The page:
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Multiple Sclerosis Quality of Life Inventory (MSQLI)



The MSQLI is a battery consisting of 10 individual scales providing a quality of life measure that is both generic and MS-specific. (Fischer et al, 1999) The MSQLI consists of the following individual scales, 5 of which have both a standard and a short form.

MSQLI components:

Administration Time

If the standard, longer forms are used, the MSQLI takes approximately 45 minutes to administer. Using all 5 of the short forms, the time can be reduced to approximately 30 minutes. In addition, individual scales can be omitted to save additional time.

Administration Method

The MSQLI consists of a set of 10 self-report questionnaires that the patient can generally complete with little or no intervention from an interviewer. However, patients with visual or upper extremity impairments may need to have the MSQLI administered as an interview. Interviewers should be trained in basic interviewing skills and in the use of this instrument.


Each of the individual scales generates a separate score. In addition, some of the scales generate subscales, e.g., the SF-36, the MFIS, the PDQ, and the MSSS. There is no global composite combining all the scales into a single score.

Download the MSQLI: A User’s Manual (.pdf)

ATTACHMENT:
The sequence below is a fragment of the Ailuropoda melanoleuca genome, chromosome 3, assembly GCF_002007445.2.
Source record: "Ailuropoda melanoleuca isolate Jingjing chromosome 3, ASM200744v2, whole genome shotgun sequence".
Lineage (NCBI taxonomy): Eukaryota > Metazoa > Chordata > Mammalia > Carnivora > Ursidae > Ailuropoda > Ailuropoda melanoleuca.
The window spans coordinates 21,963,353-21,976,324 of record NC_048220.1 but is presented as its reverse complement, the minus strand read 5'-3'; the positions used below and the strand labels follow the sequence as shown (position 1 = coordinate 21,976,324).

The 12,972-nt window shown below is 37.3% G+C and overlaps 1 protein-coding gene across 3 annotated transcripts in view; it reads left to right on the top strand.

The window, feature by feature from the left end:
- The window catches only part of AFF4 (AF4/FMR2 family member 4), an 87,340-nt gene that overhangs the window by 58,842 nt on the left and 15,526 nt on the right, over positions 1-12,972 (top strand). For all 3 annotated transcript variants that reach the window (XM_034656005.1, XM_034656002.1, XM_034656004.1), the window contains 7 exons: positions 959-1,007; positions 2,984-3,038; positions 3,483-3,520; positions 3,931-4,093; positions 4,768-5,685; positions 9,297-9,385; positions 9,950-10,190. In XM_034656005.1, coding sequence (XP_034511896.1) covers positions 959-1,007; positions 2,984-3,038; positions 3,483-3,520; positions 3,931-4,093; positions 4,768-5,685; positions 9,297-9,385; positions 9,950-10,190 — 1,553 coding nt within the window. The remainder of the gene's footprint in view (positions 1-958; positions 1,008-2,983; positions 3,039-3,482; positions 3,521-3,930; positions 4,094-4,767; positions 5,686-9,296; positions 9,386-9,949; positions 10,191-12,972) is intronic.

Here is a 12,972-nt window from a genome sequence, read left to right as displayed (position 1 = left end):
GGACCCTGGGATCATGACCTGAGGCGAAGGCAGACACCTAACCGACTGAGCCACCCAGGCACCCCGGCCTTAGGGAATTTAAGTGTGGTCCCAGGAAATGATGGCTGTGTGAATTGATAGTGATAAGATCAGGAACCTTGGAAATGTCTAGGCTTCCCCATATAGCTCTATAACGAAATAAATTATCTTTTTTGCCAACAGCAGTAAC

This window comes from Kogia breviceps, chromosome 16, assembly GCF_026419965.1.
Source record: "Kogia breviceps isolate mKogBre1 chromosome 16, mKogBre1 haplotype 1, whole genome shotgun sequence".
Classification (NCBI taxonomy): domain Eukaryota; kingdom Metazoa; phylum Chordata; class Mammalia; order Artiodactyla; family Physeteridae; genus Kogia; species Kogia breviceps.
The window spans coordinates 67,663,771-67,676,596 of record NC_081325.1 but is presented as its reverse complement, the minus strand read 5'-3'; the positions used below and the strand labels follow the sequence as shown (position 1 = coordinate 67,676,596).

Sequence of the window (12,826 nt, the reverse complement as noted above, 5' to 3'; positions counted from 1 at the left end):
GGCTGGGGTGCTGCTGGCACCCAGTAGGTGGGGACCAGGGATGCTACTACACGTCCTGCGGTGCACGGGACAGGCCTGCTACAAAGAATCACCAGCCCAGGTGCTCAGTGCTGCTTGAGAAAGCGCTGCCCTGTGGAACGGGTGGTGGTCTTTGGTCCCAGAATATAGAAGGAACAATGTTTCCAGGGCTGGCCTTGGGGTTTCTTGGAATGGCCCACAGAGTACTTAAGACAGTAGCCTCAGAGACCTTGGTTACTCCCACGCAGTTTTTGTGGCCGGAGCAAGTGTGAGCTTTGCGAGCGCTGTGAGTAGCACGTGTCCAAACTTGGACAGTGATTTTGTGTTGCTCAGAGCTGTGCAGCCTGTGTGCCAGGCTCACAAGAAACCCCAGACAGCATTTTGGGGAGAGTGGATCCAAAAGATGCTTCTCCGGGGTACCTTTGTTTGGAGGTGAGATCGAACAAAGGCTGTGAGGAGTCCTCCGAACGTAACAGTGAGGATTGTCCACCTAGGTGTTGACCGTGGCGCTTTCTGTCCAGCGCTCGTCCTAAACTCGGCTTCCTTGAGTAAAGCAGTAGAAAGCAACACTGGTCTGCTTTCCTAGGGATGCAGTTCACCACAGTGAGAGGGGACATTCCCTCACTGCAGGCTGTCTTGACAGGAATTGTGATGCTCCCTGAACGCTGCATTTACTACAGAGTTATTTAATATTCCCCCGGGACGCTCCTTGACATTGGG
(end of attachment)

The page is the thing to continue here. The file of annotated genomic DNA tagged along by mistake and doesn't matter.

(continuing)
General Comments

The MSQLI addresses the concerns most relevant to the MS population. Although the standard version of the MSQLI is somewhat lengthy, short forms of many of the individual scales have been developed and these have psychometric properties comparable to the longer versions.

Psychometric Properties

There is good internal consistency reliability for the subscales of the MSQLI, with the lowest alpha being 0.67 (for social functioning on SF-36). Other coefficients range from 0.78 (BWCS) to 0.97 (MSSS). Test-retest reliability on the SF-36 ranges from 0.60 (social functioning) to 0.81 (physical functioning). Good content validity for the MSQLI was ensured by the mode of development, which was designed to develop health-related QOL measures specifically for MS patients. The MSQLI requires further longitudinal testing to determine sensitivity to detect change in MS patients.


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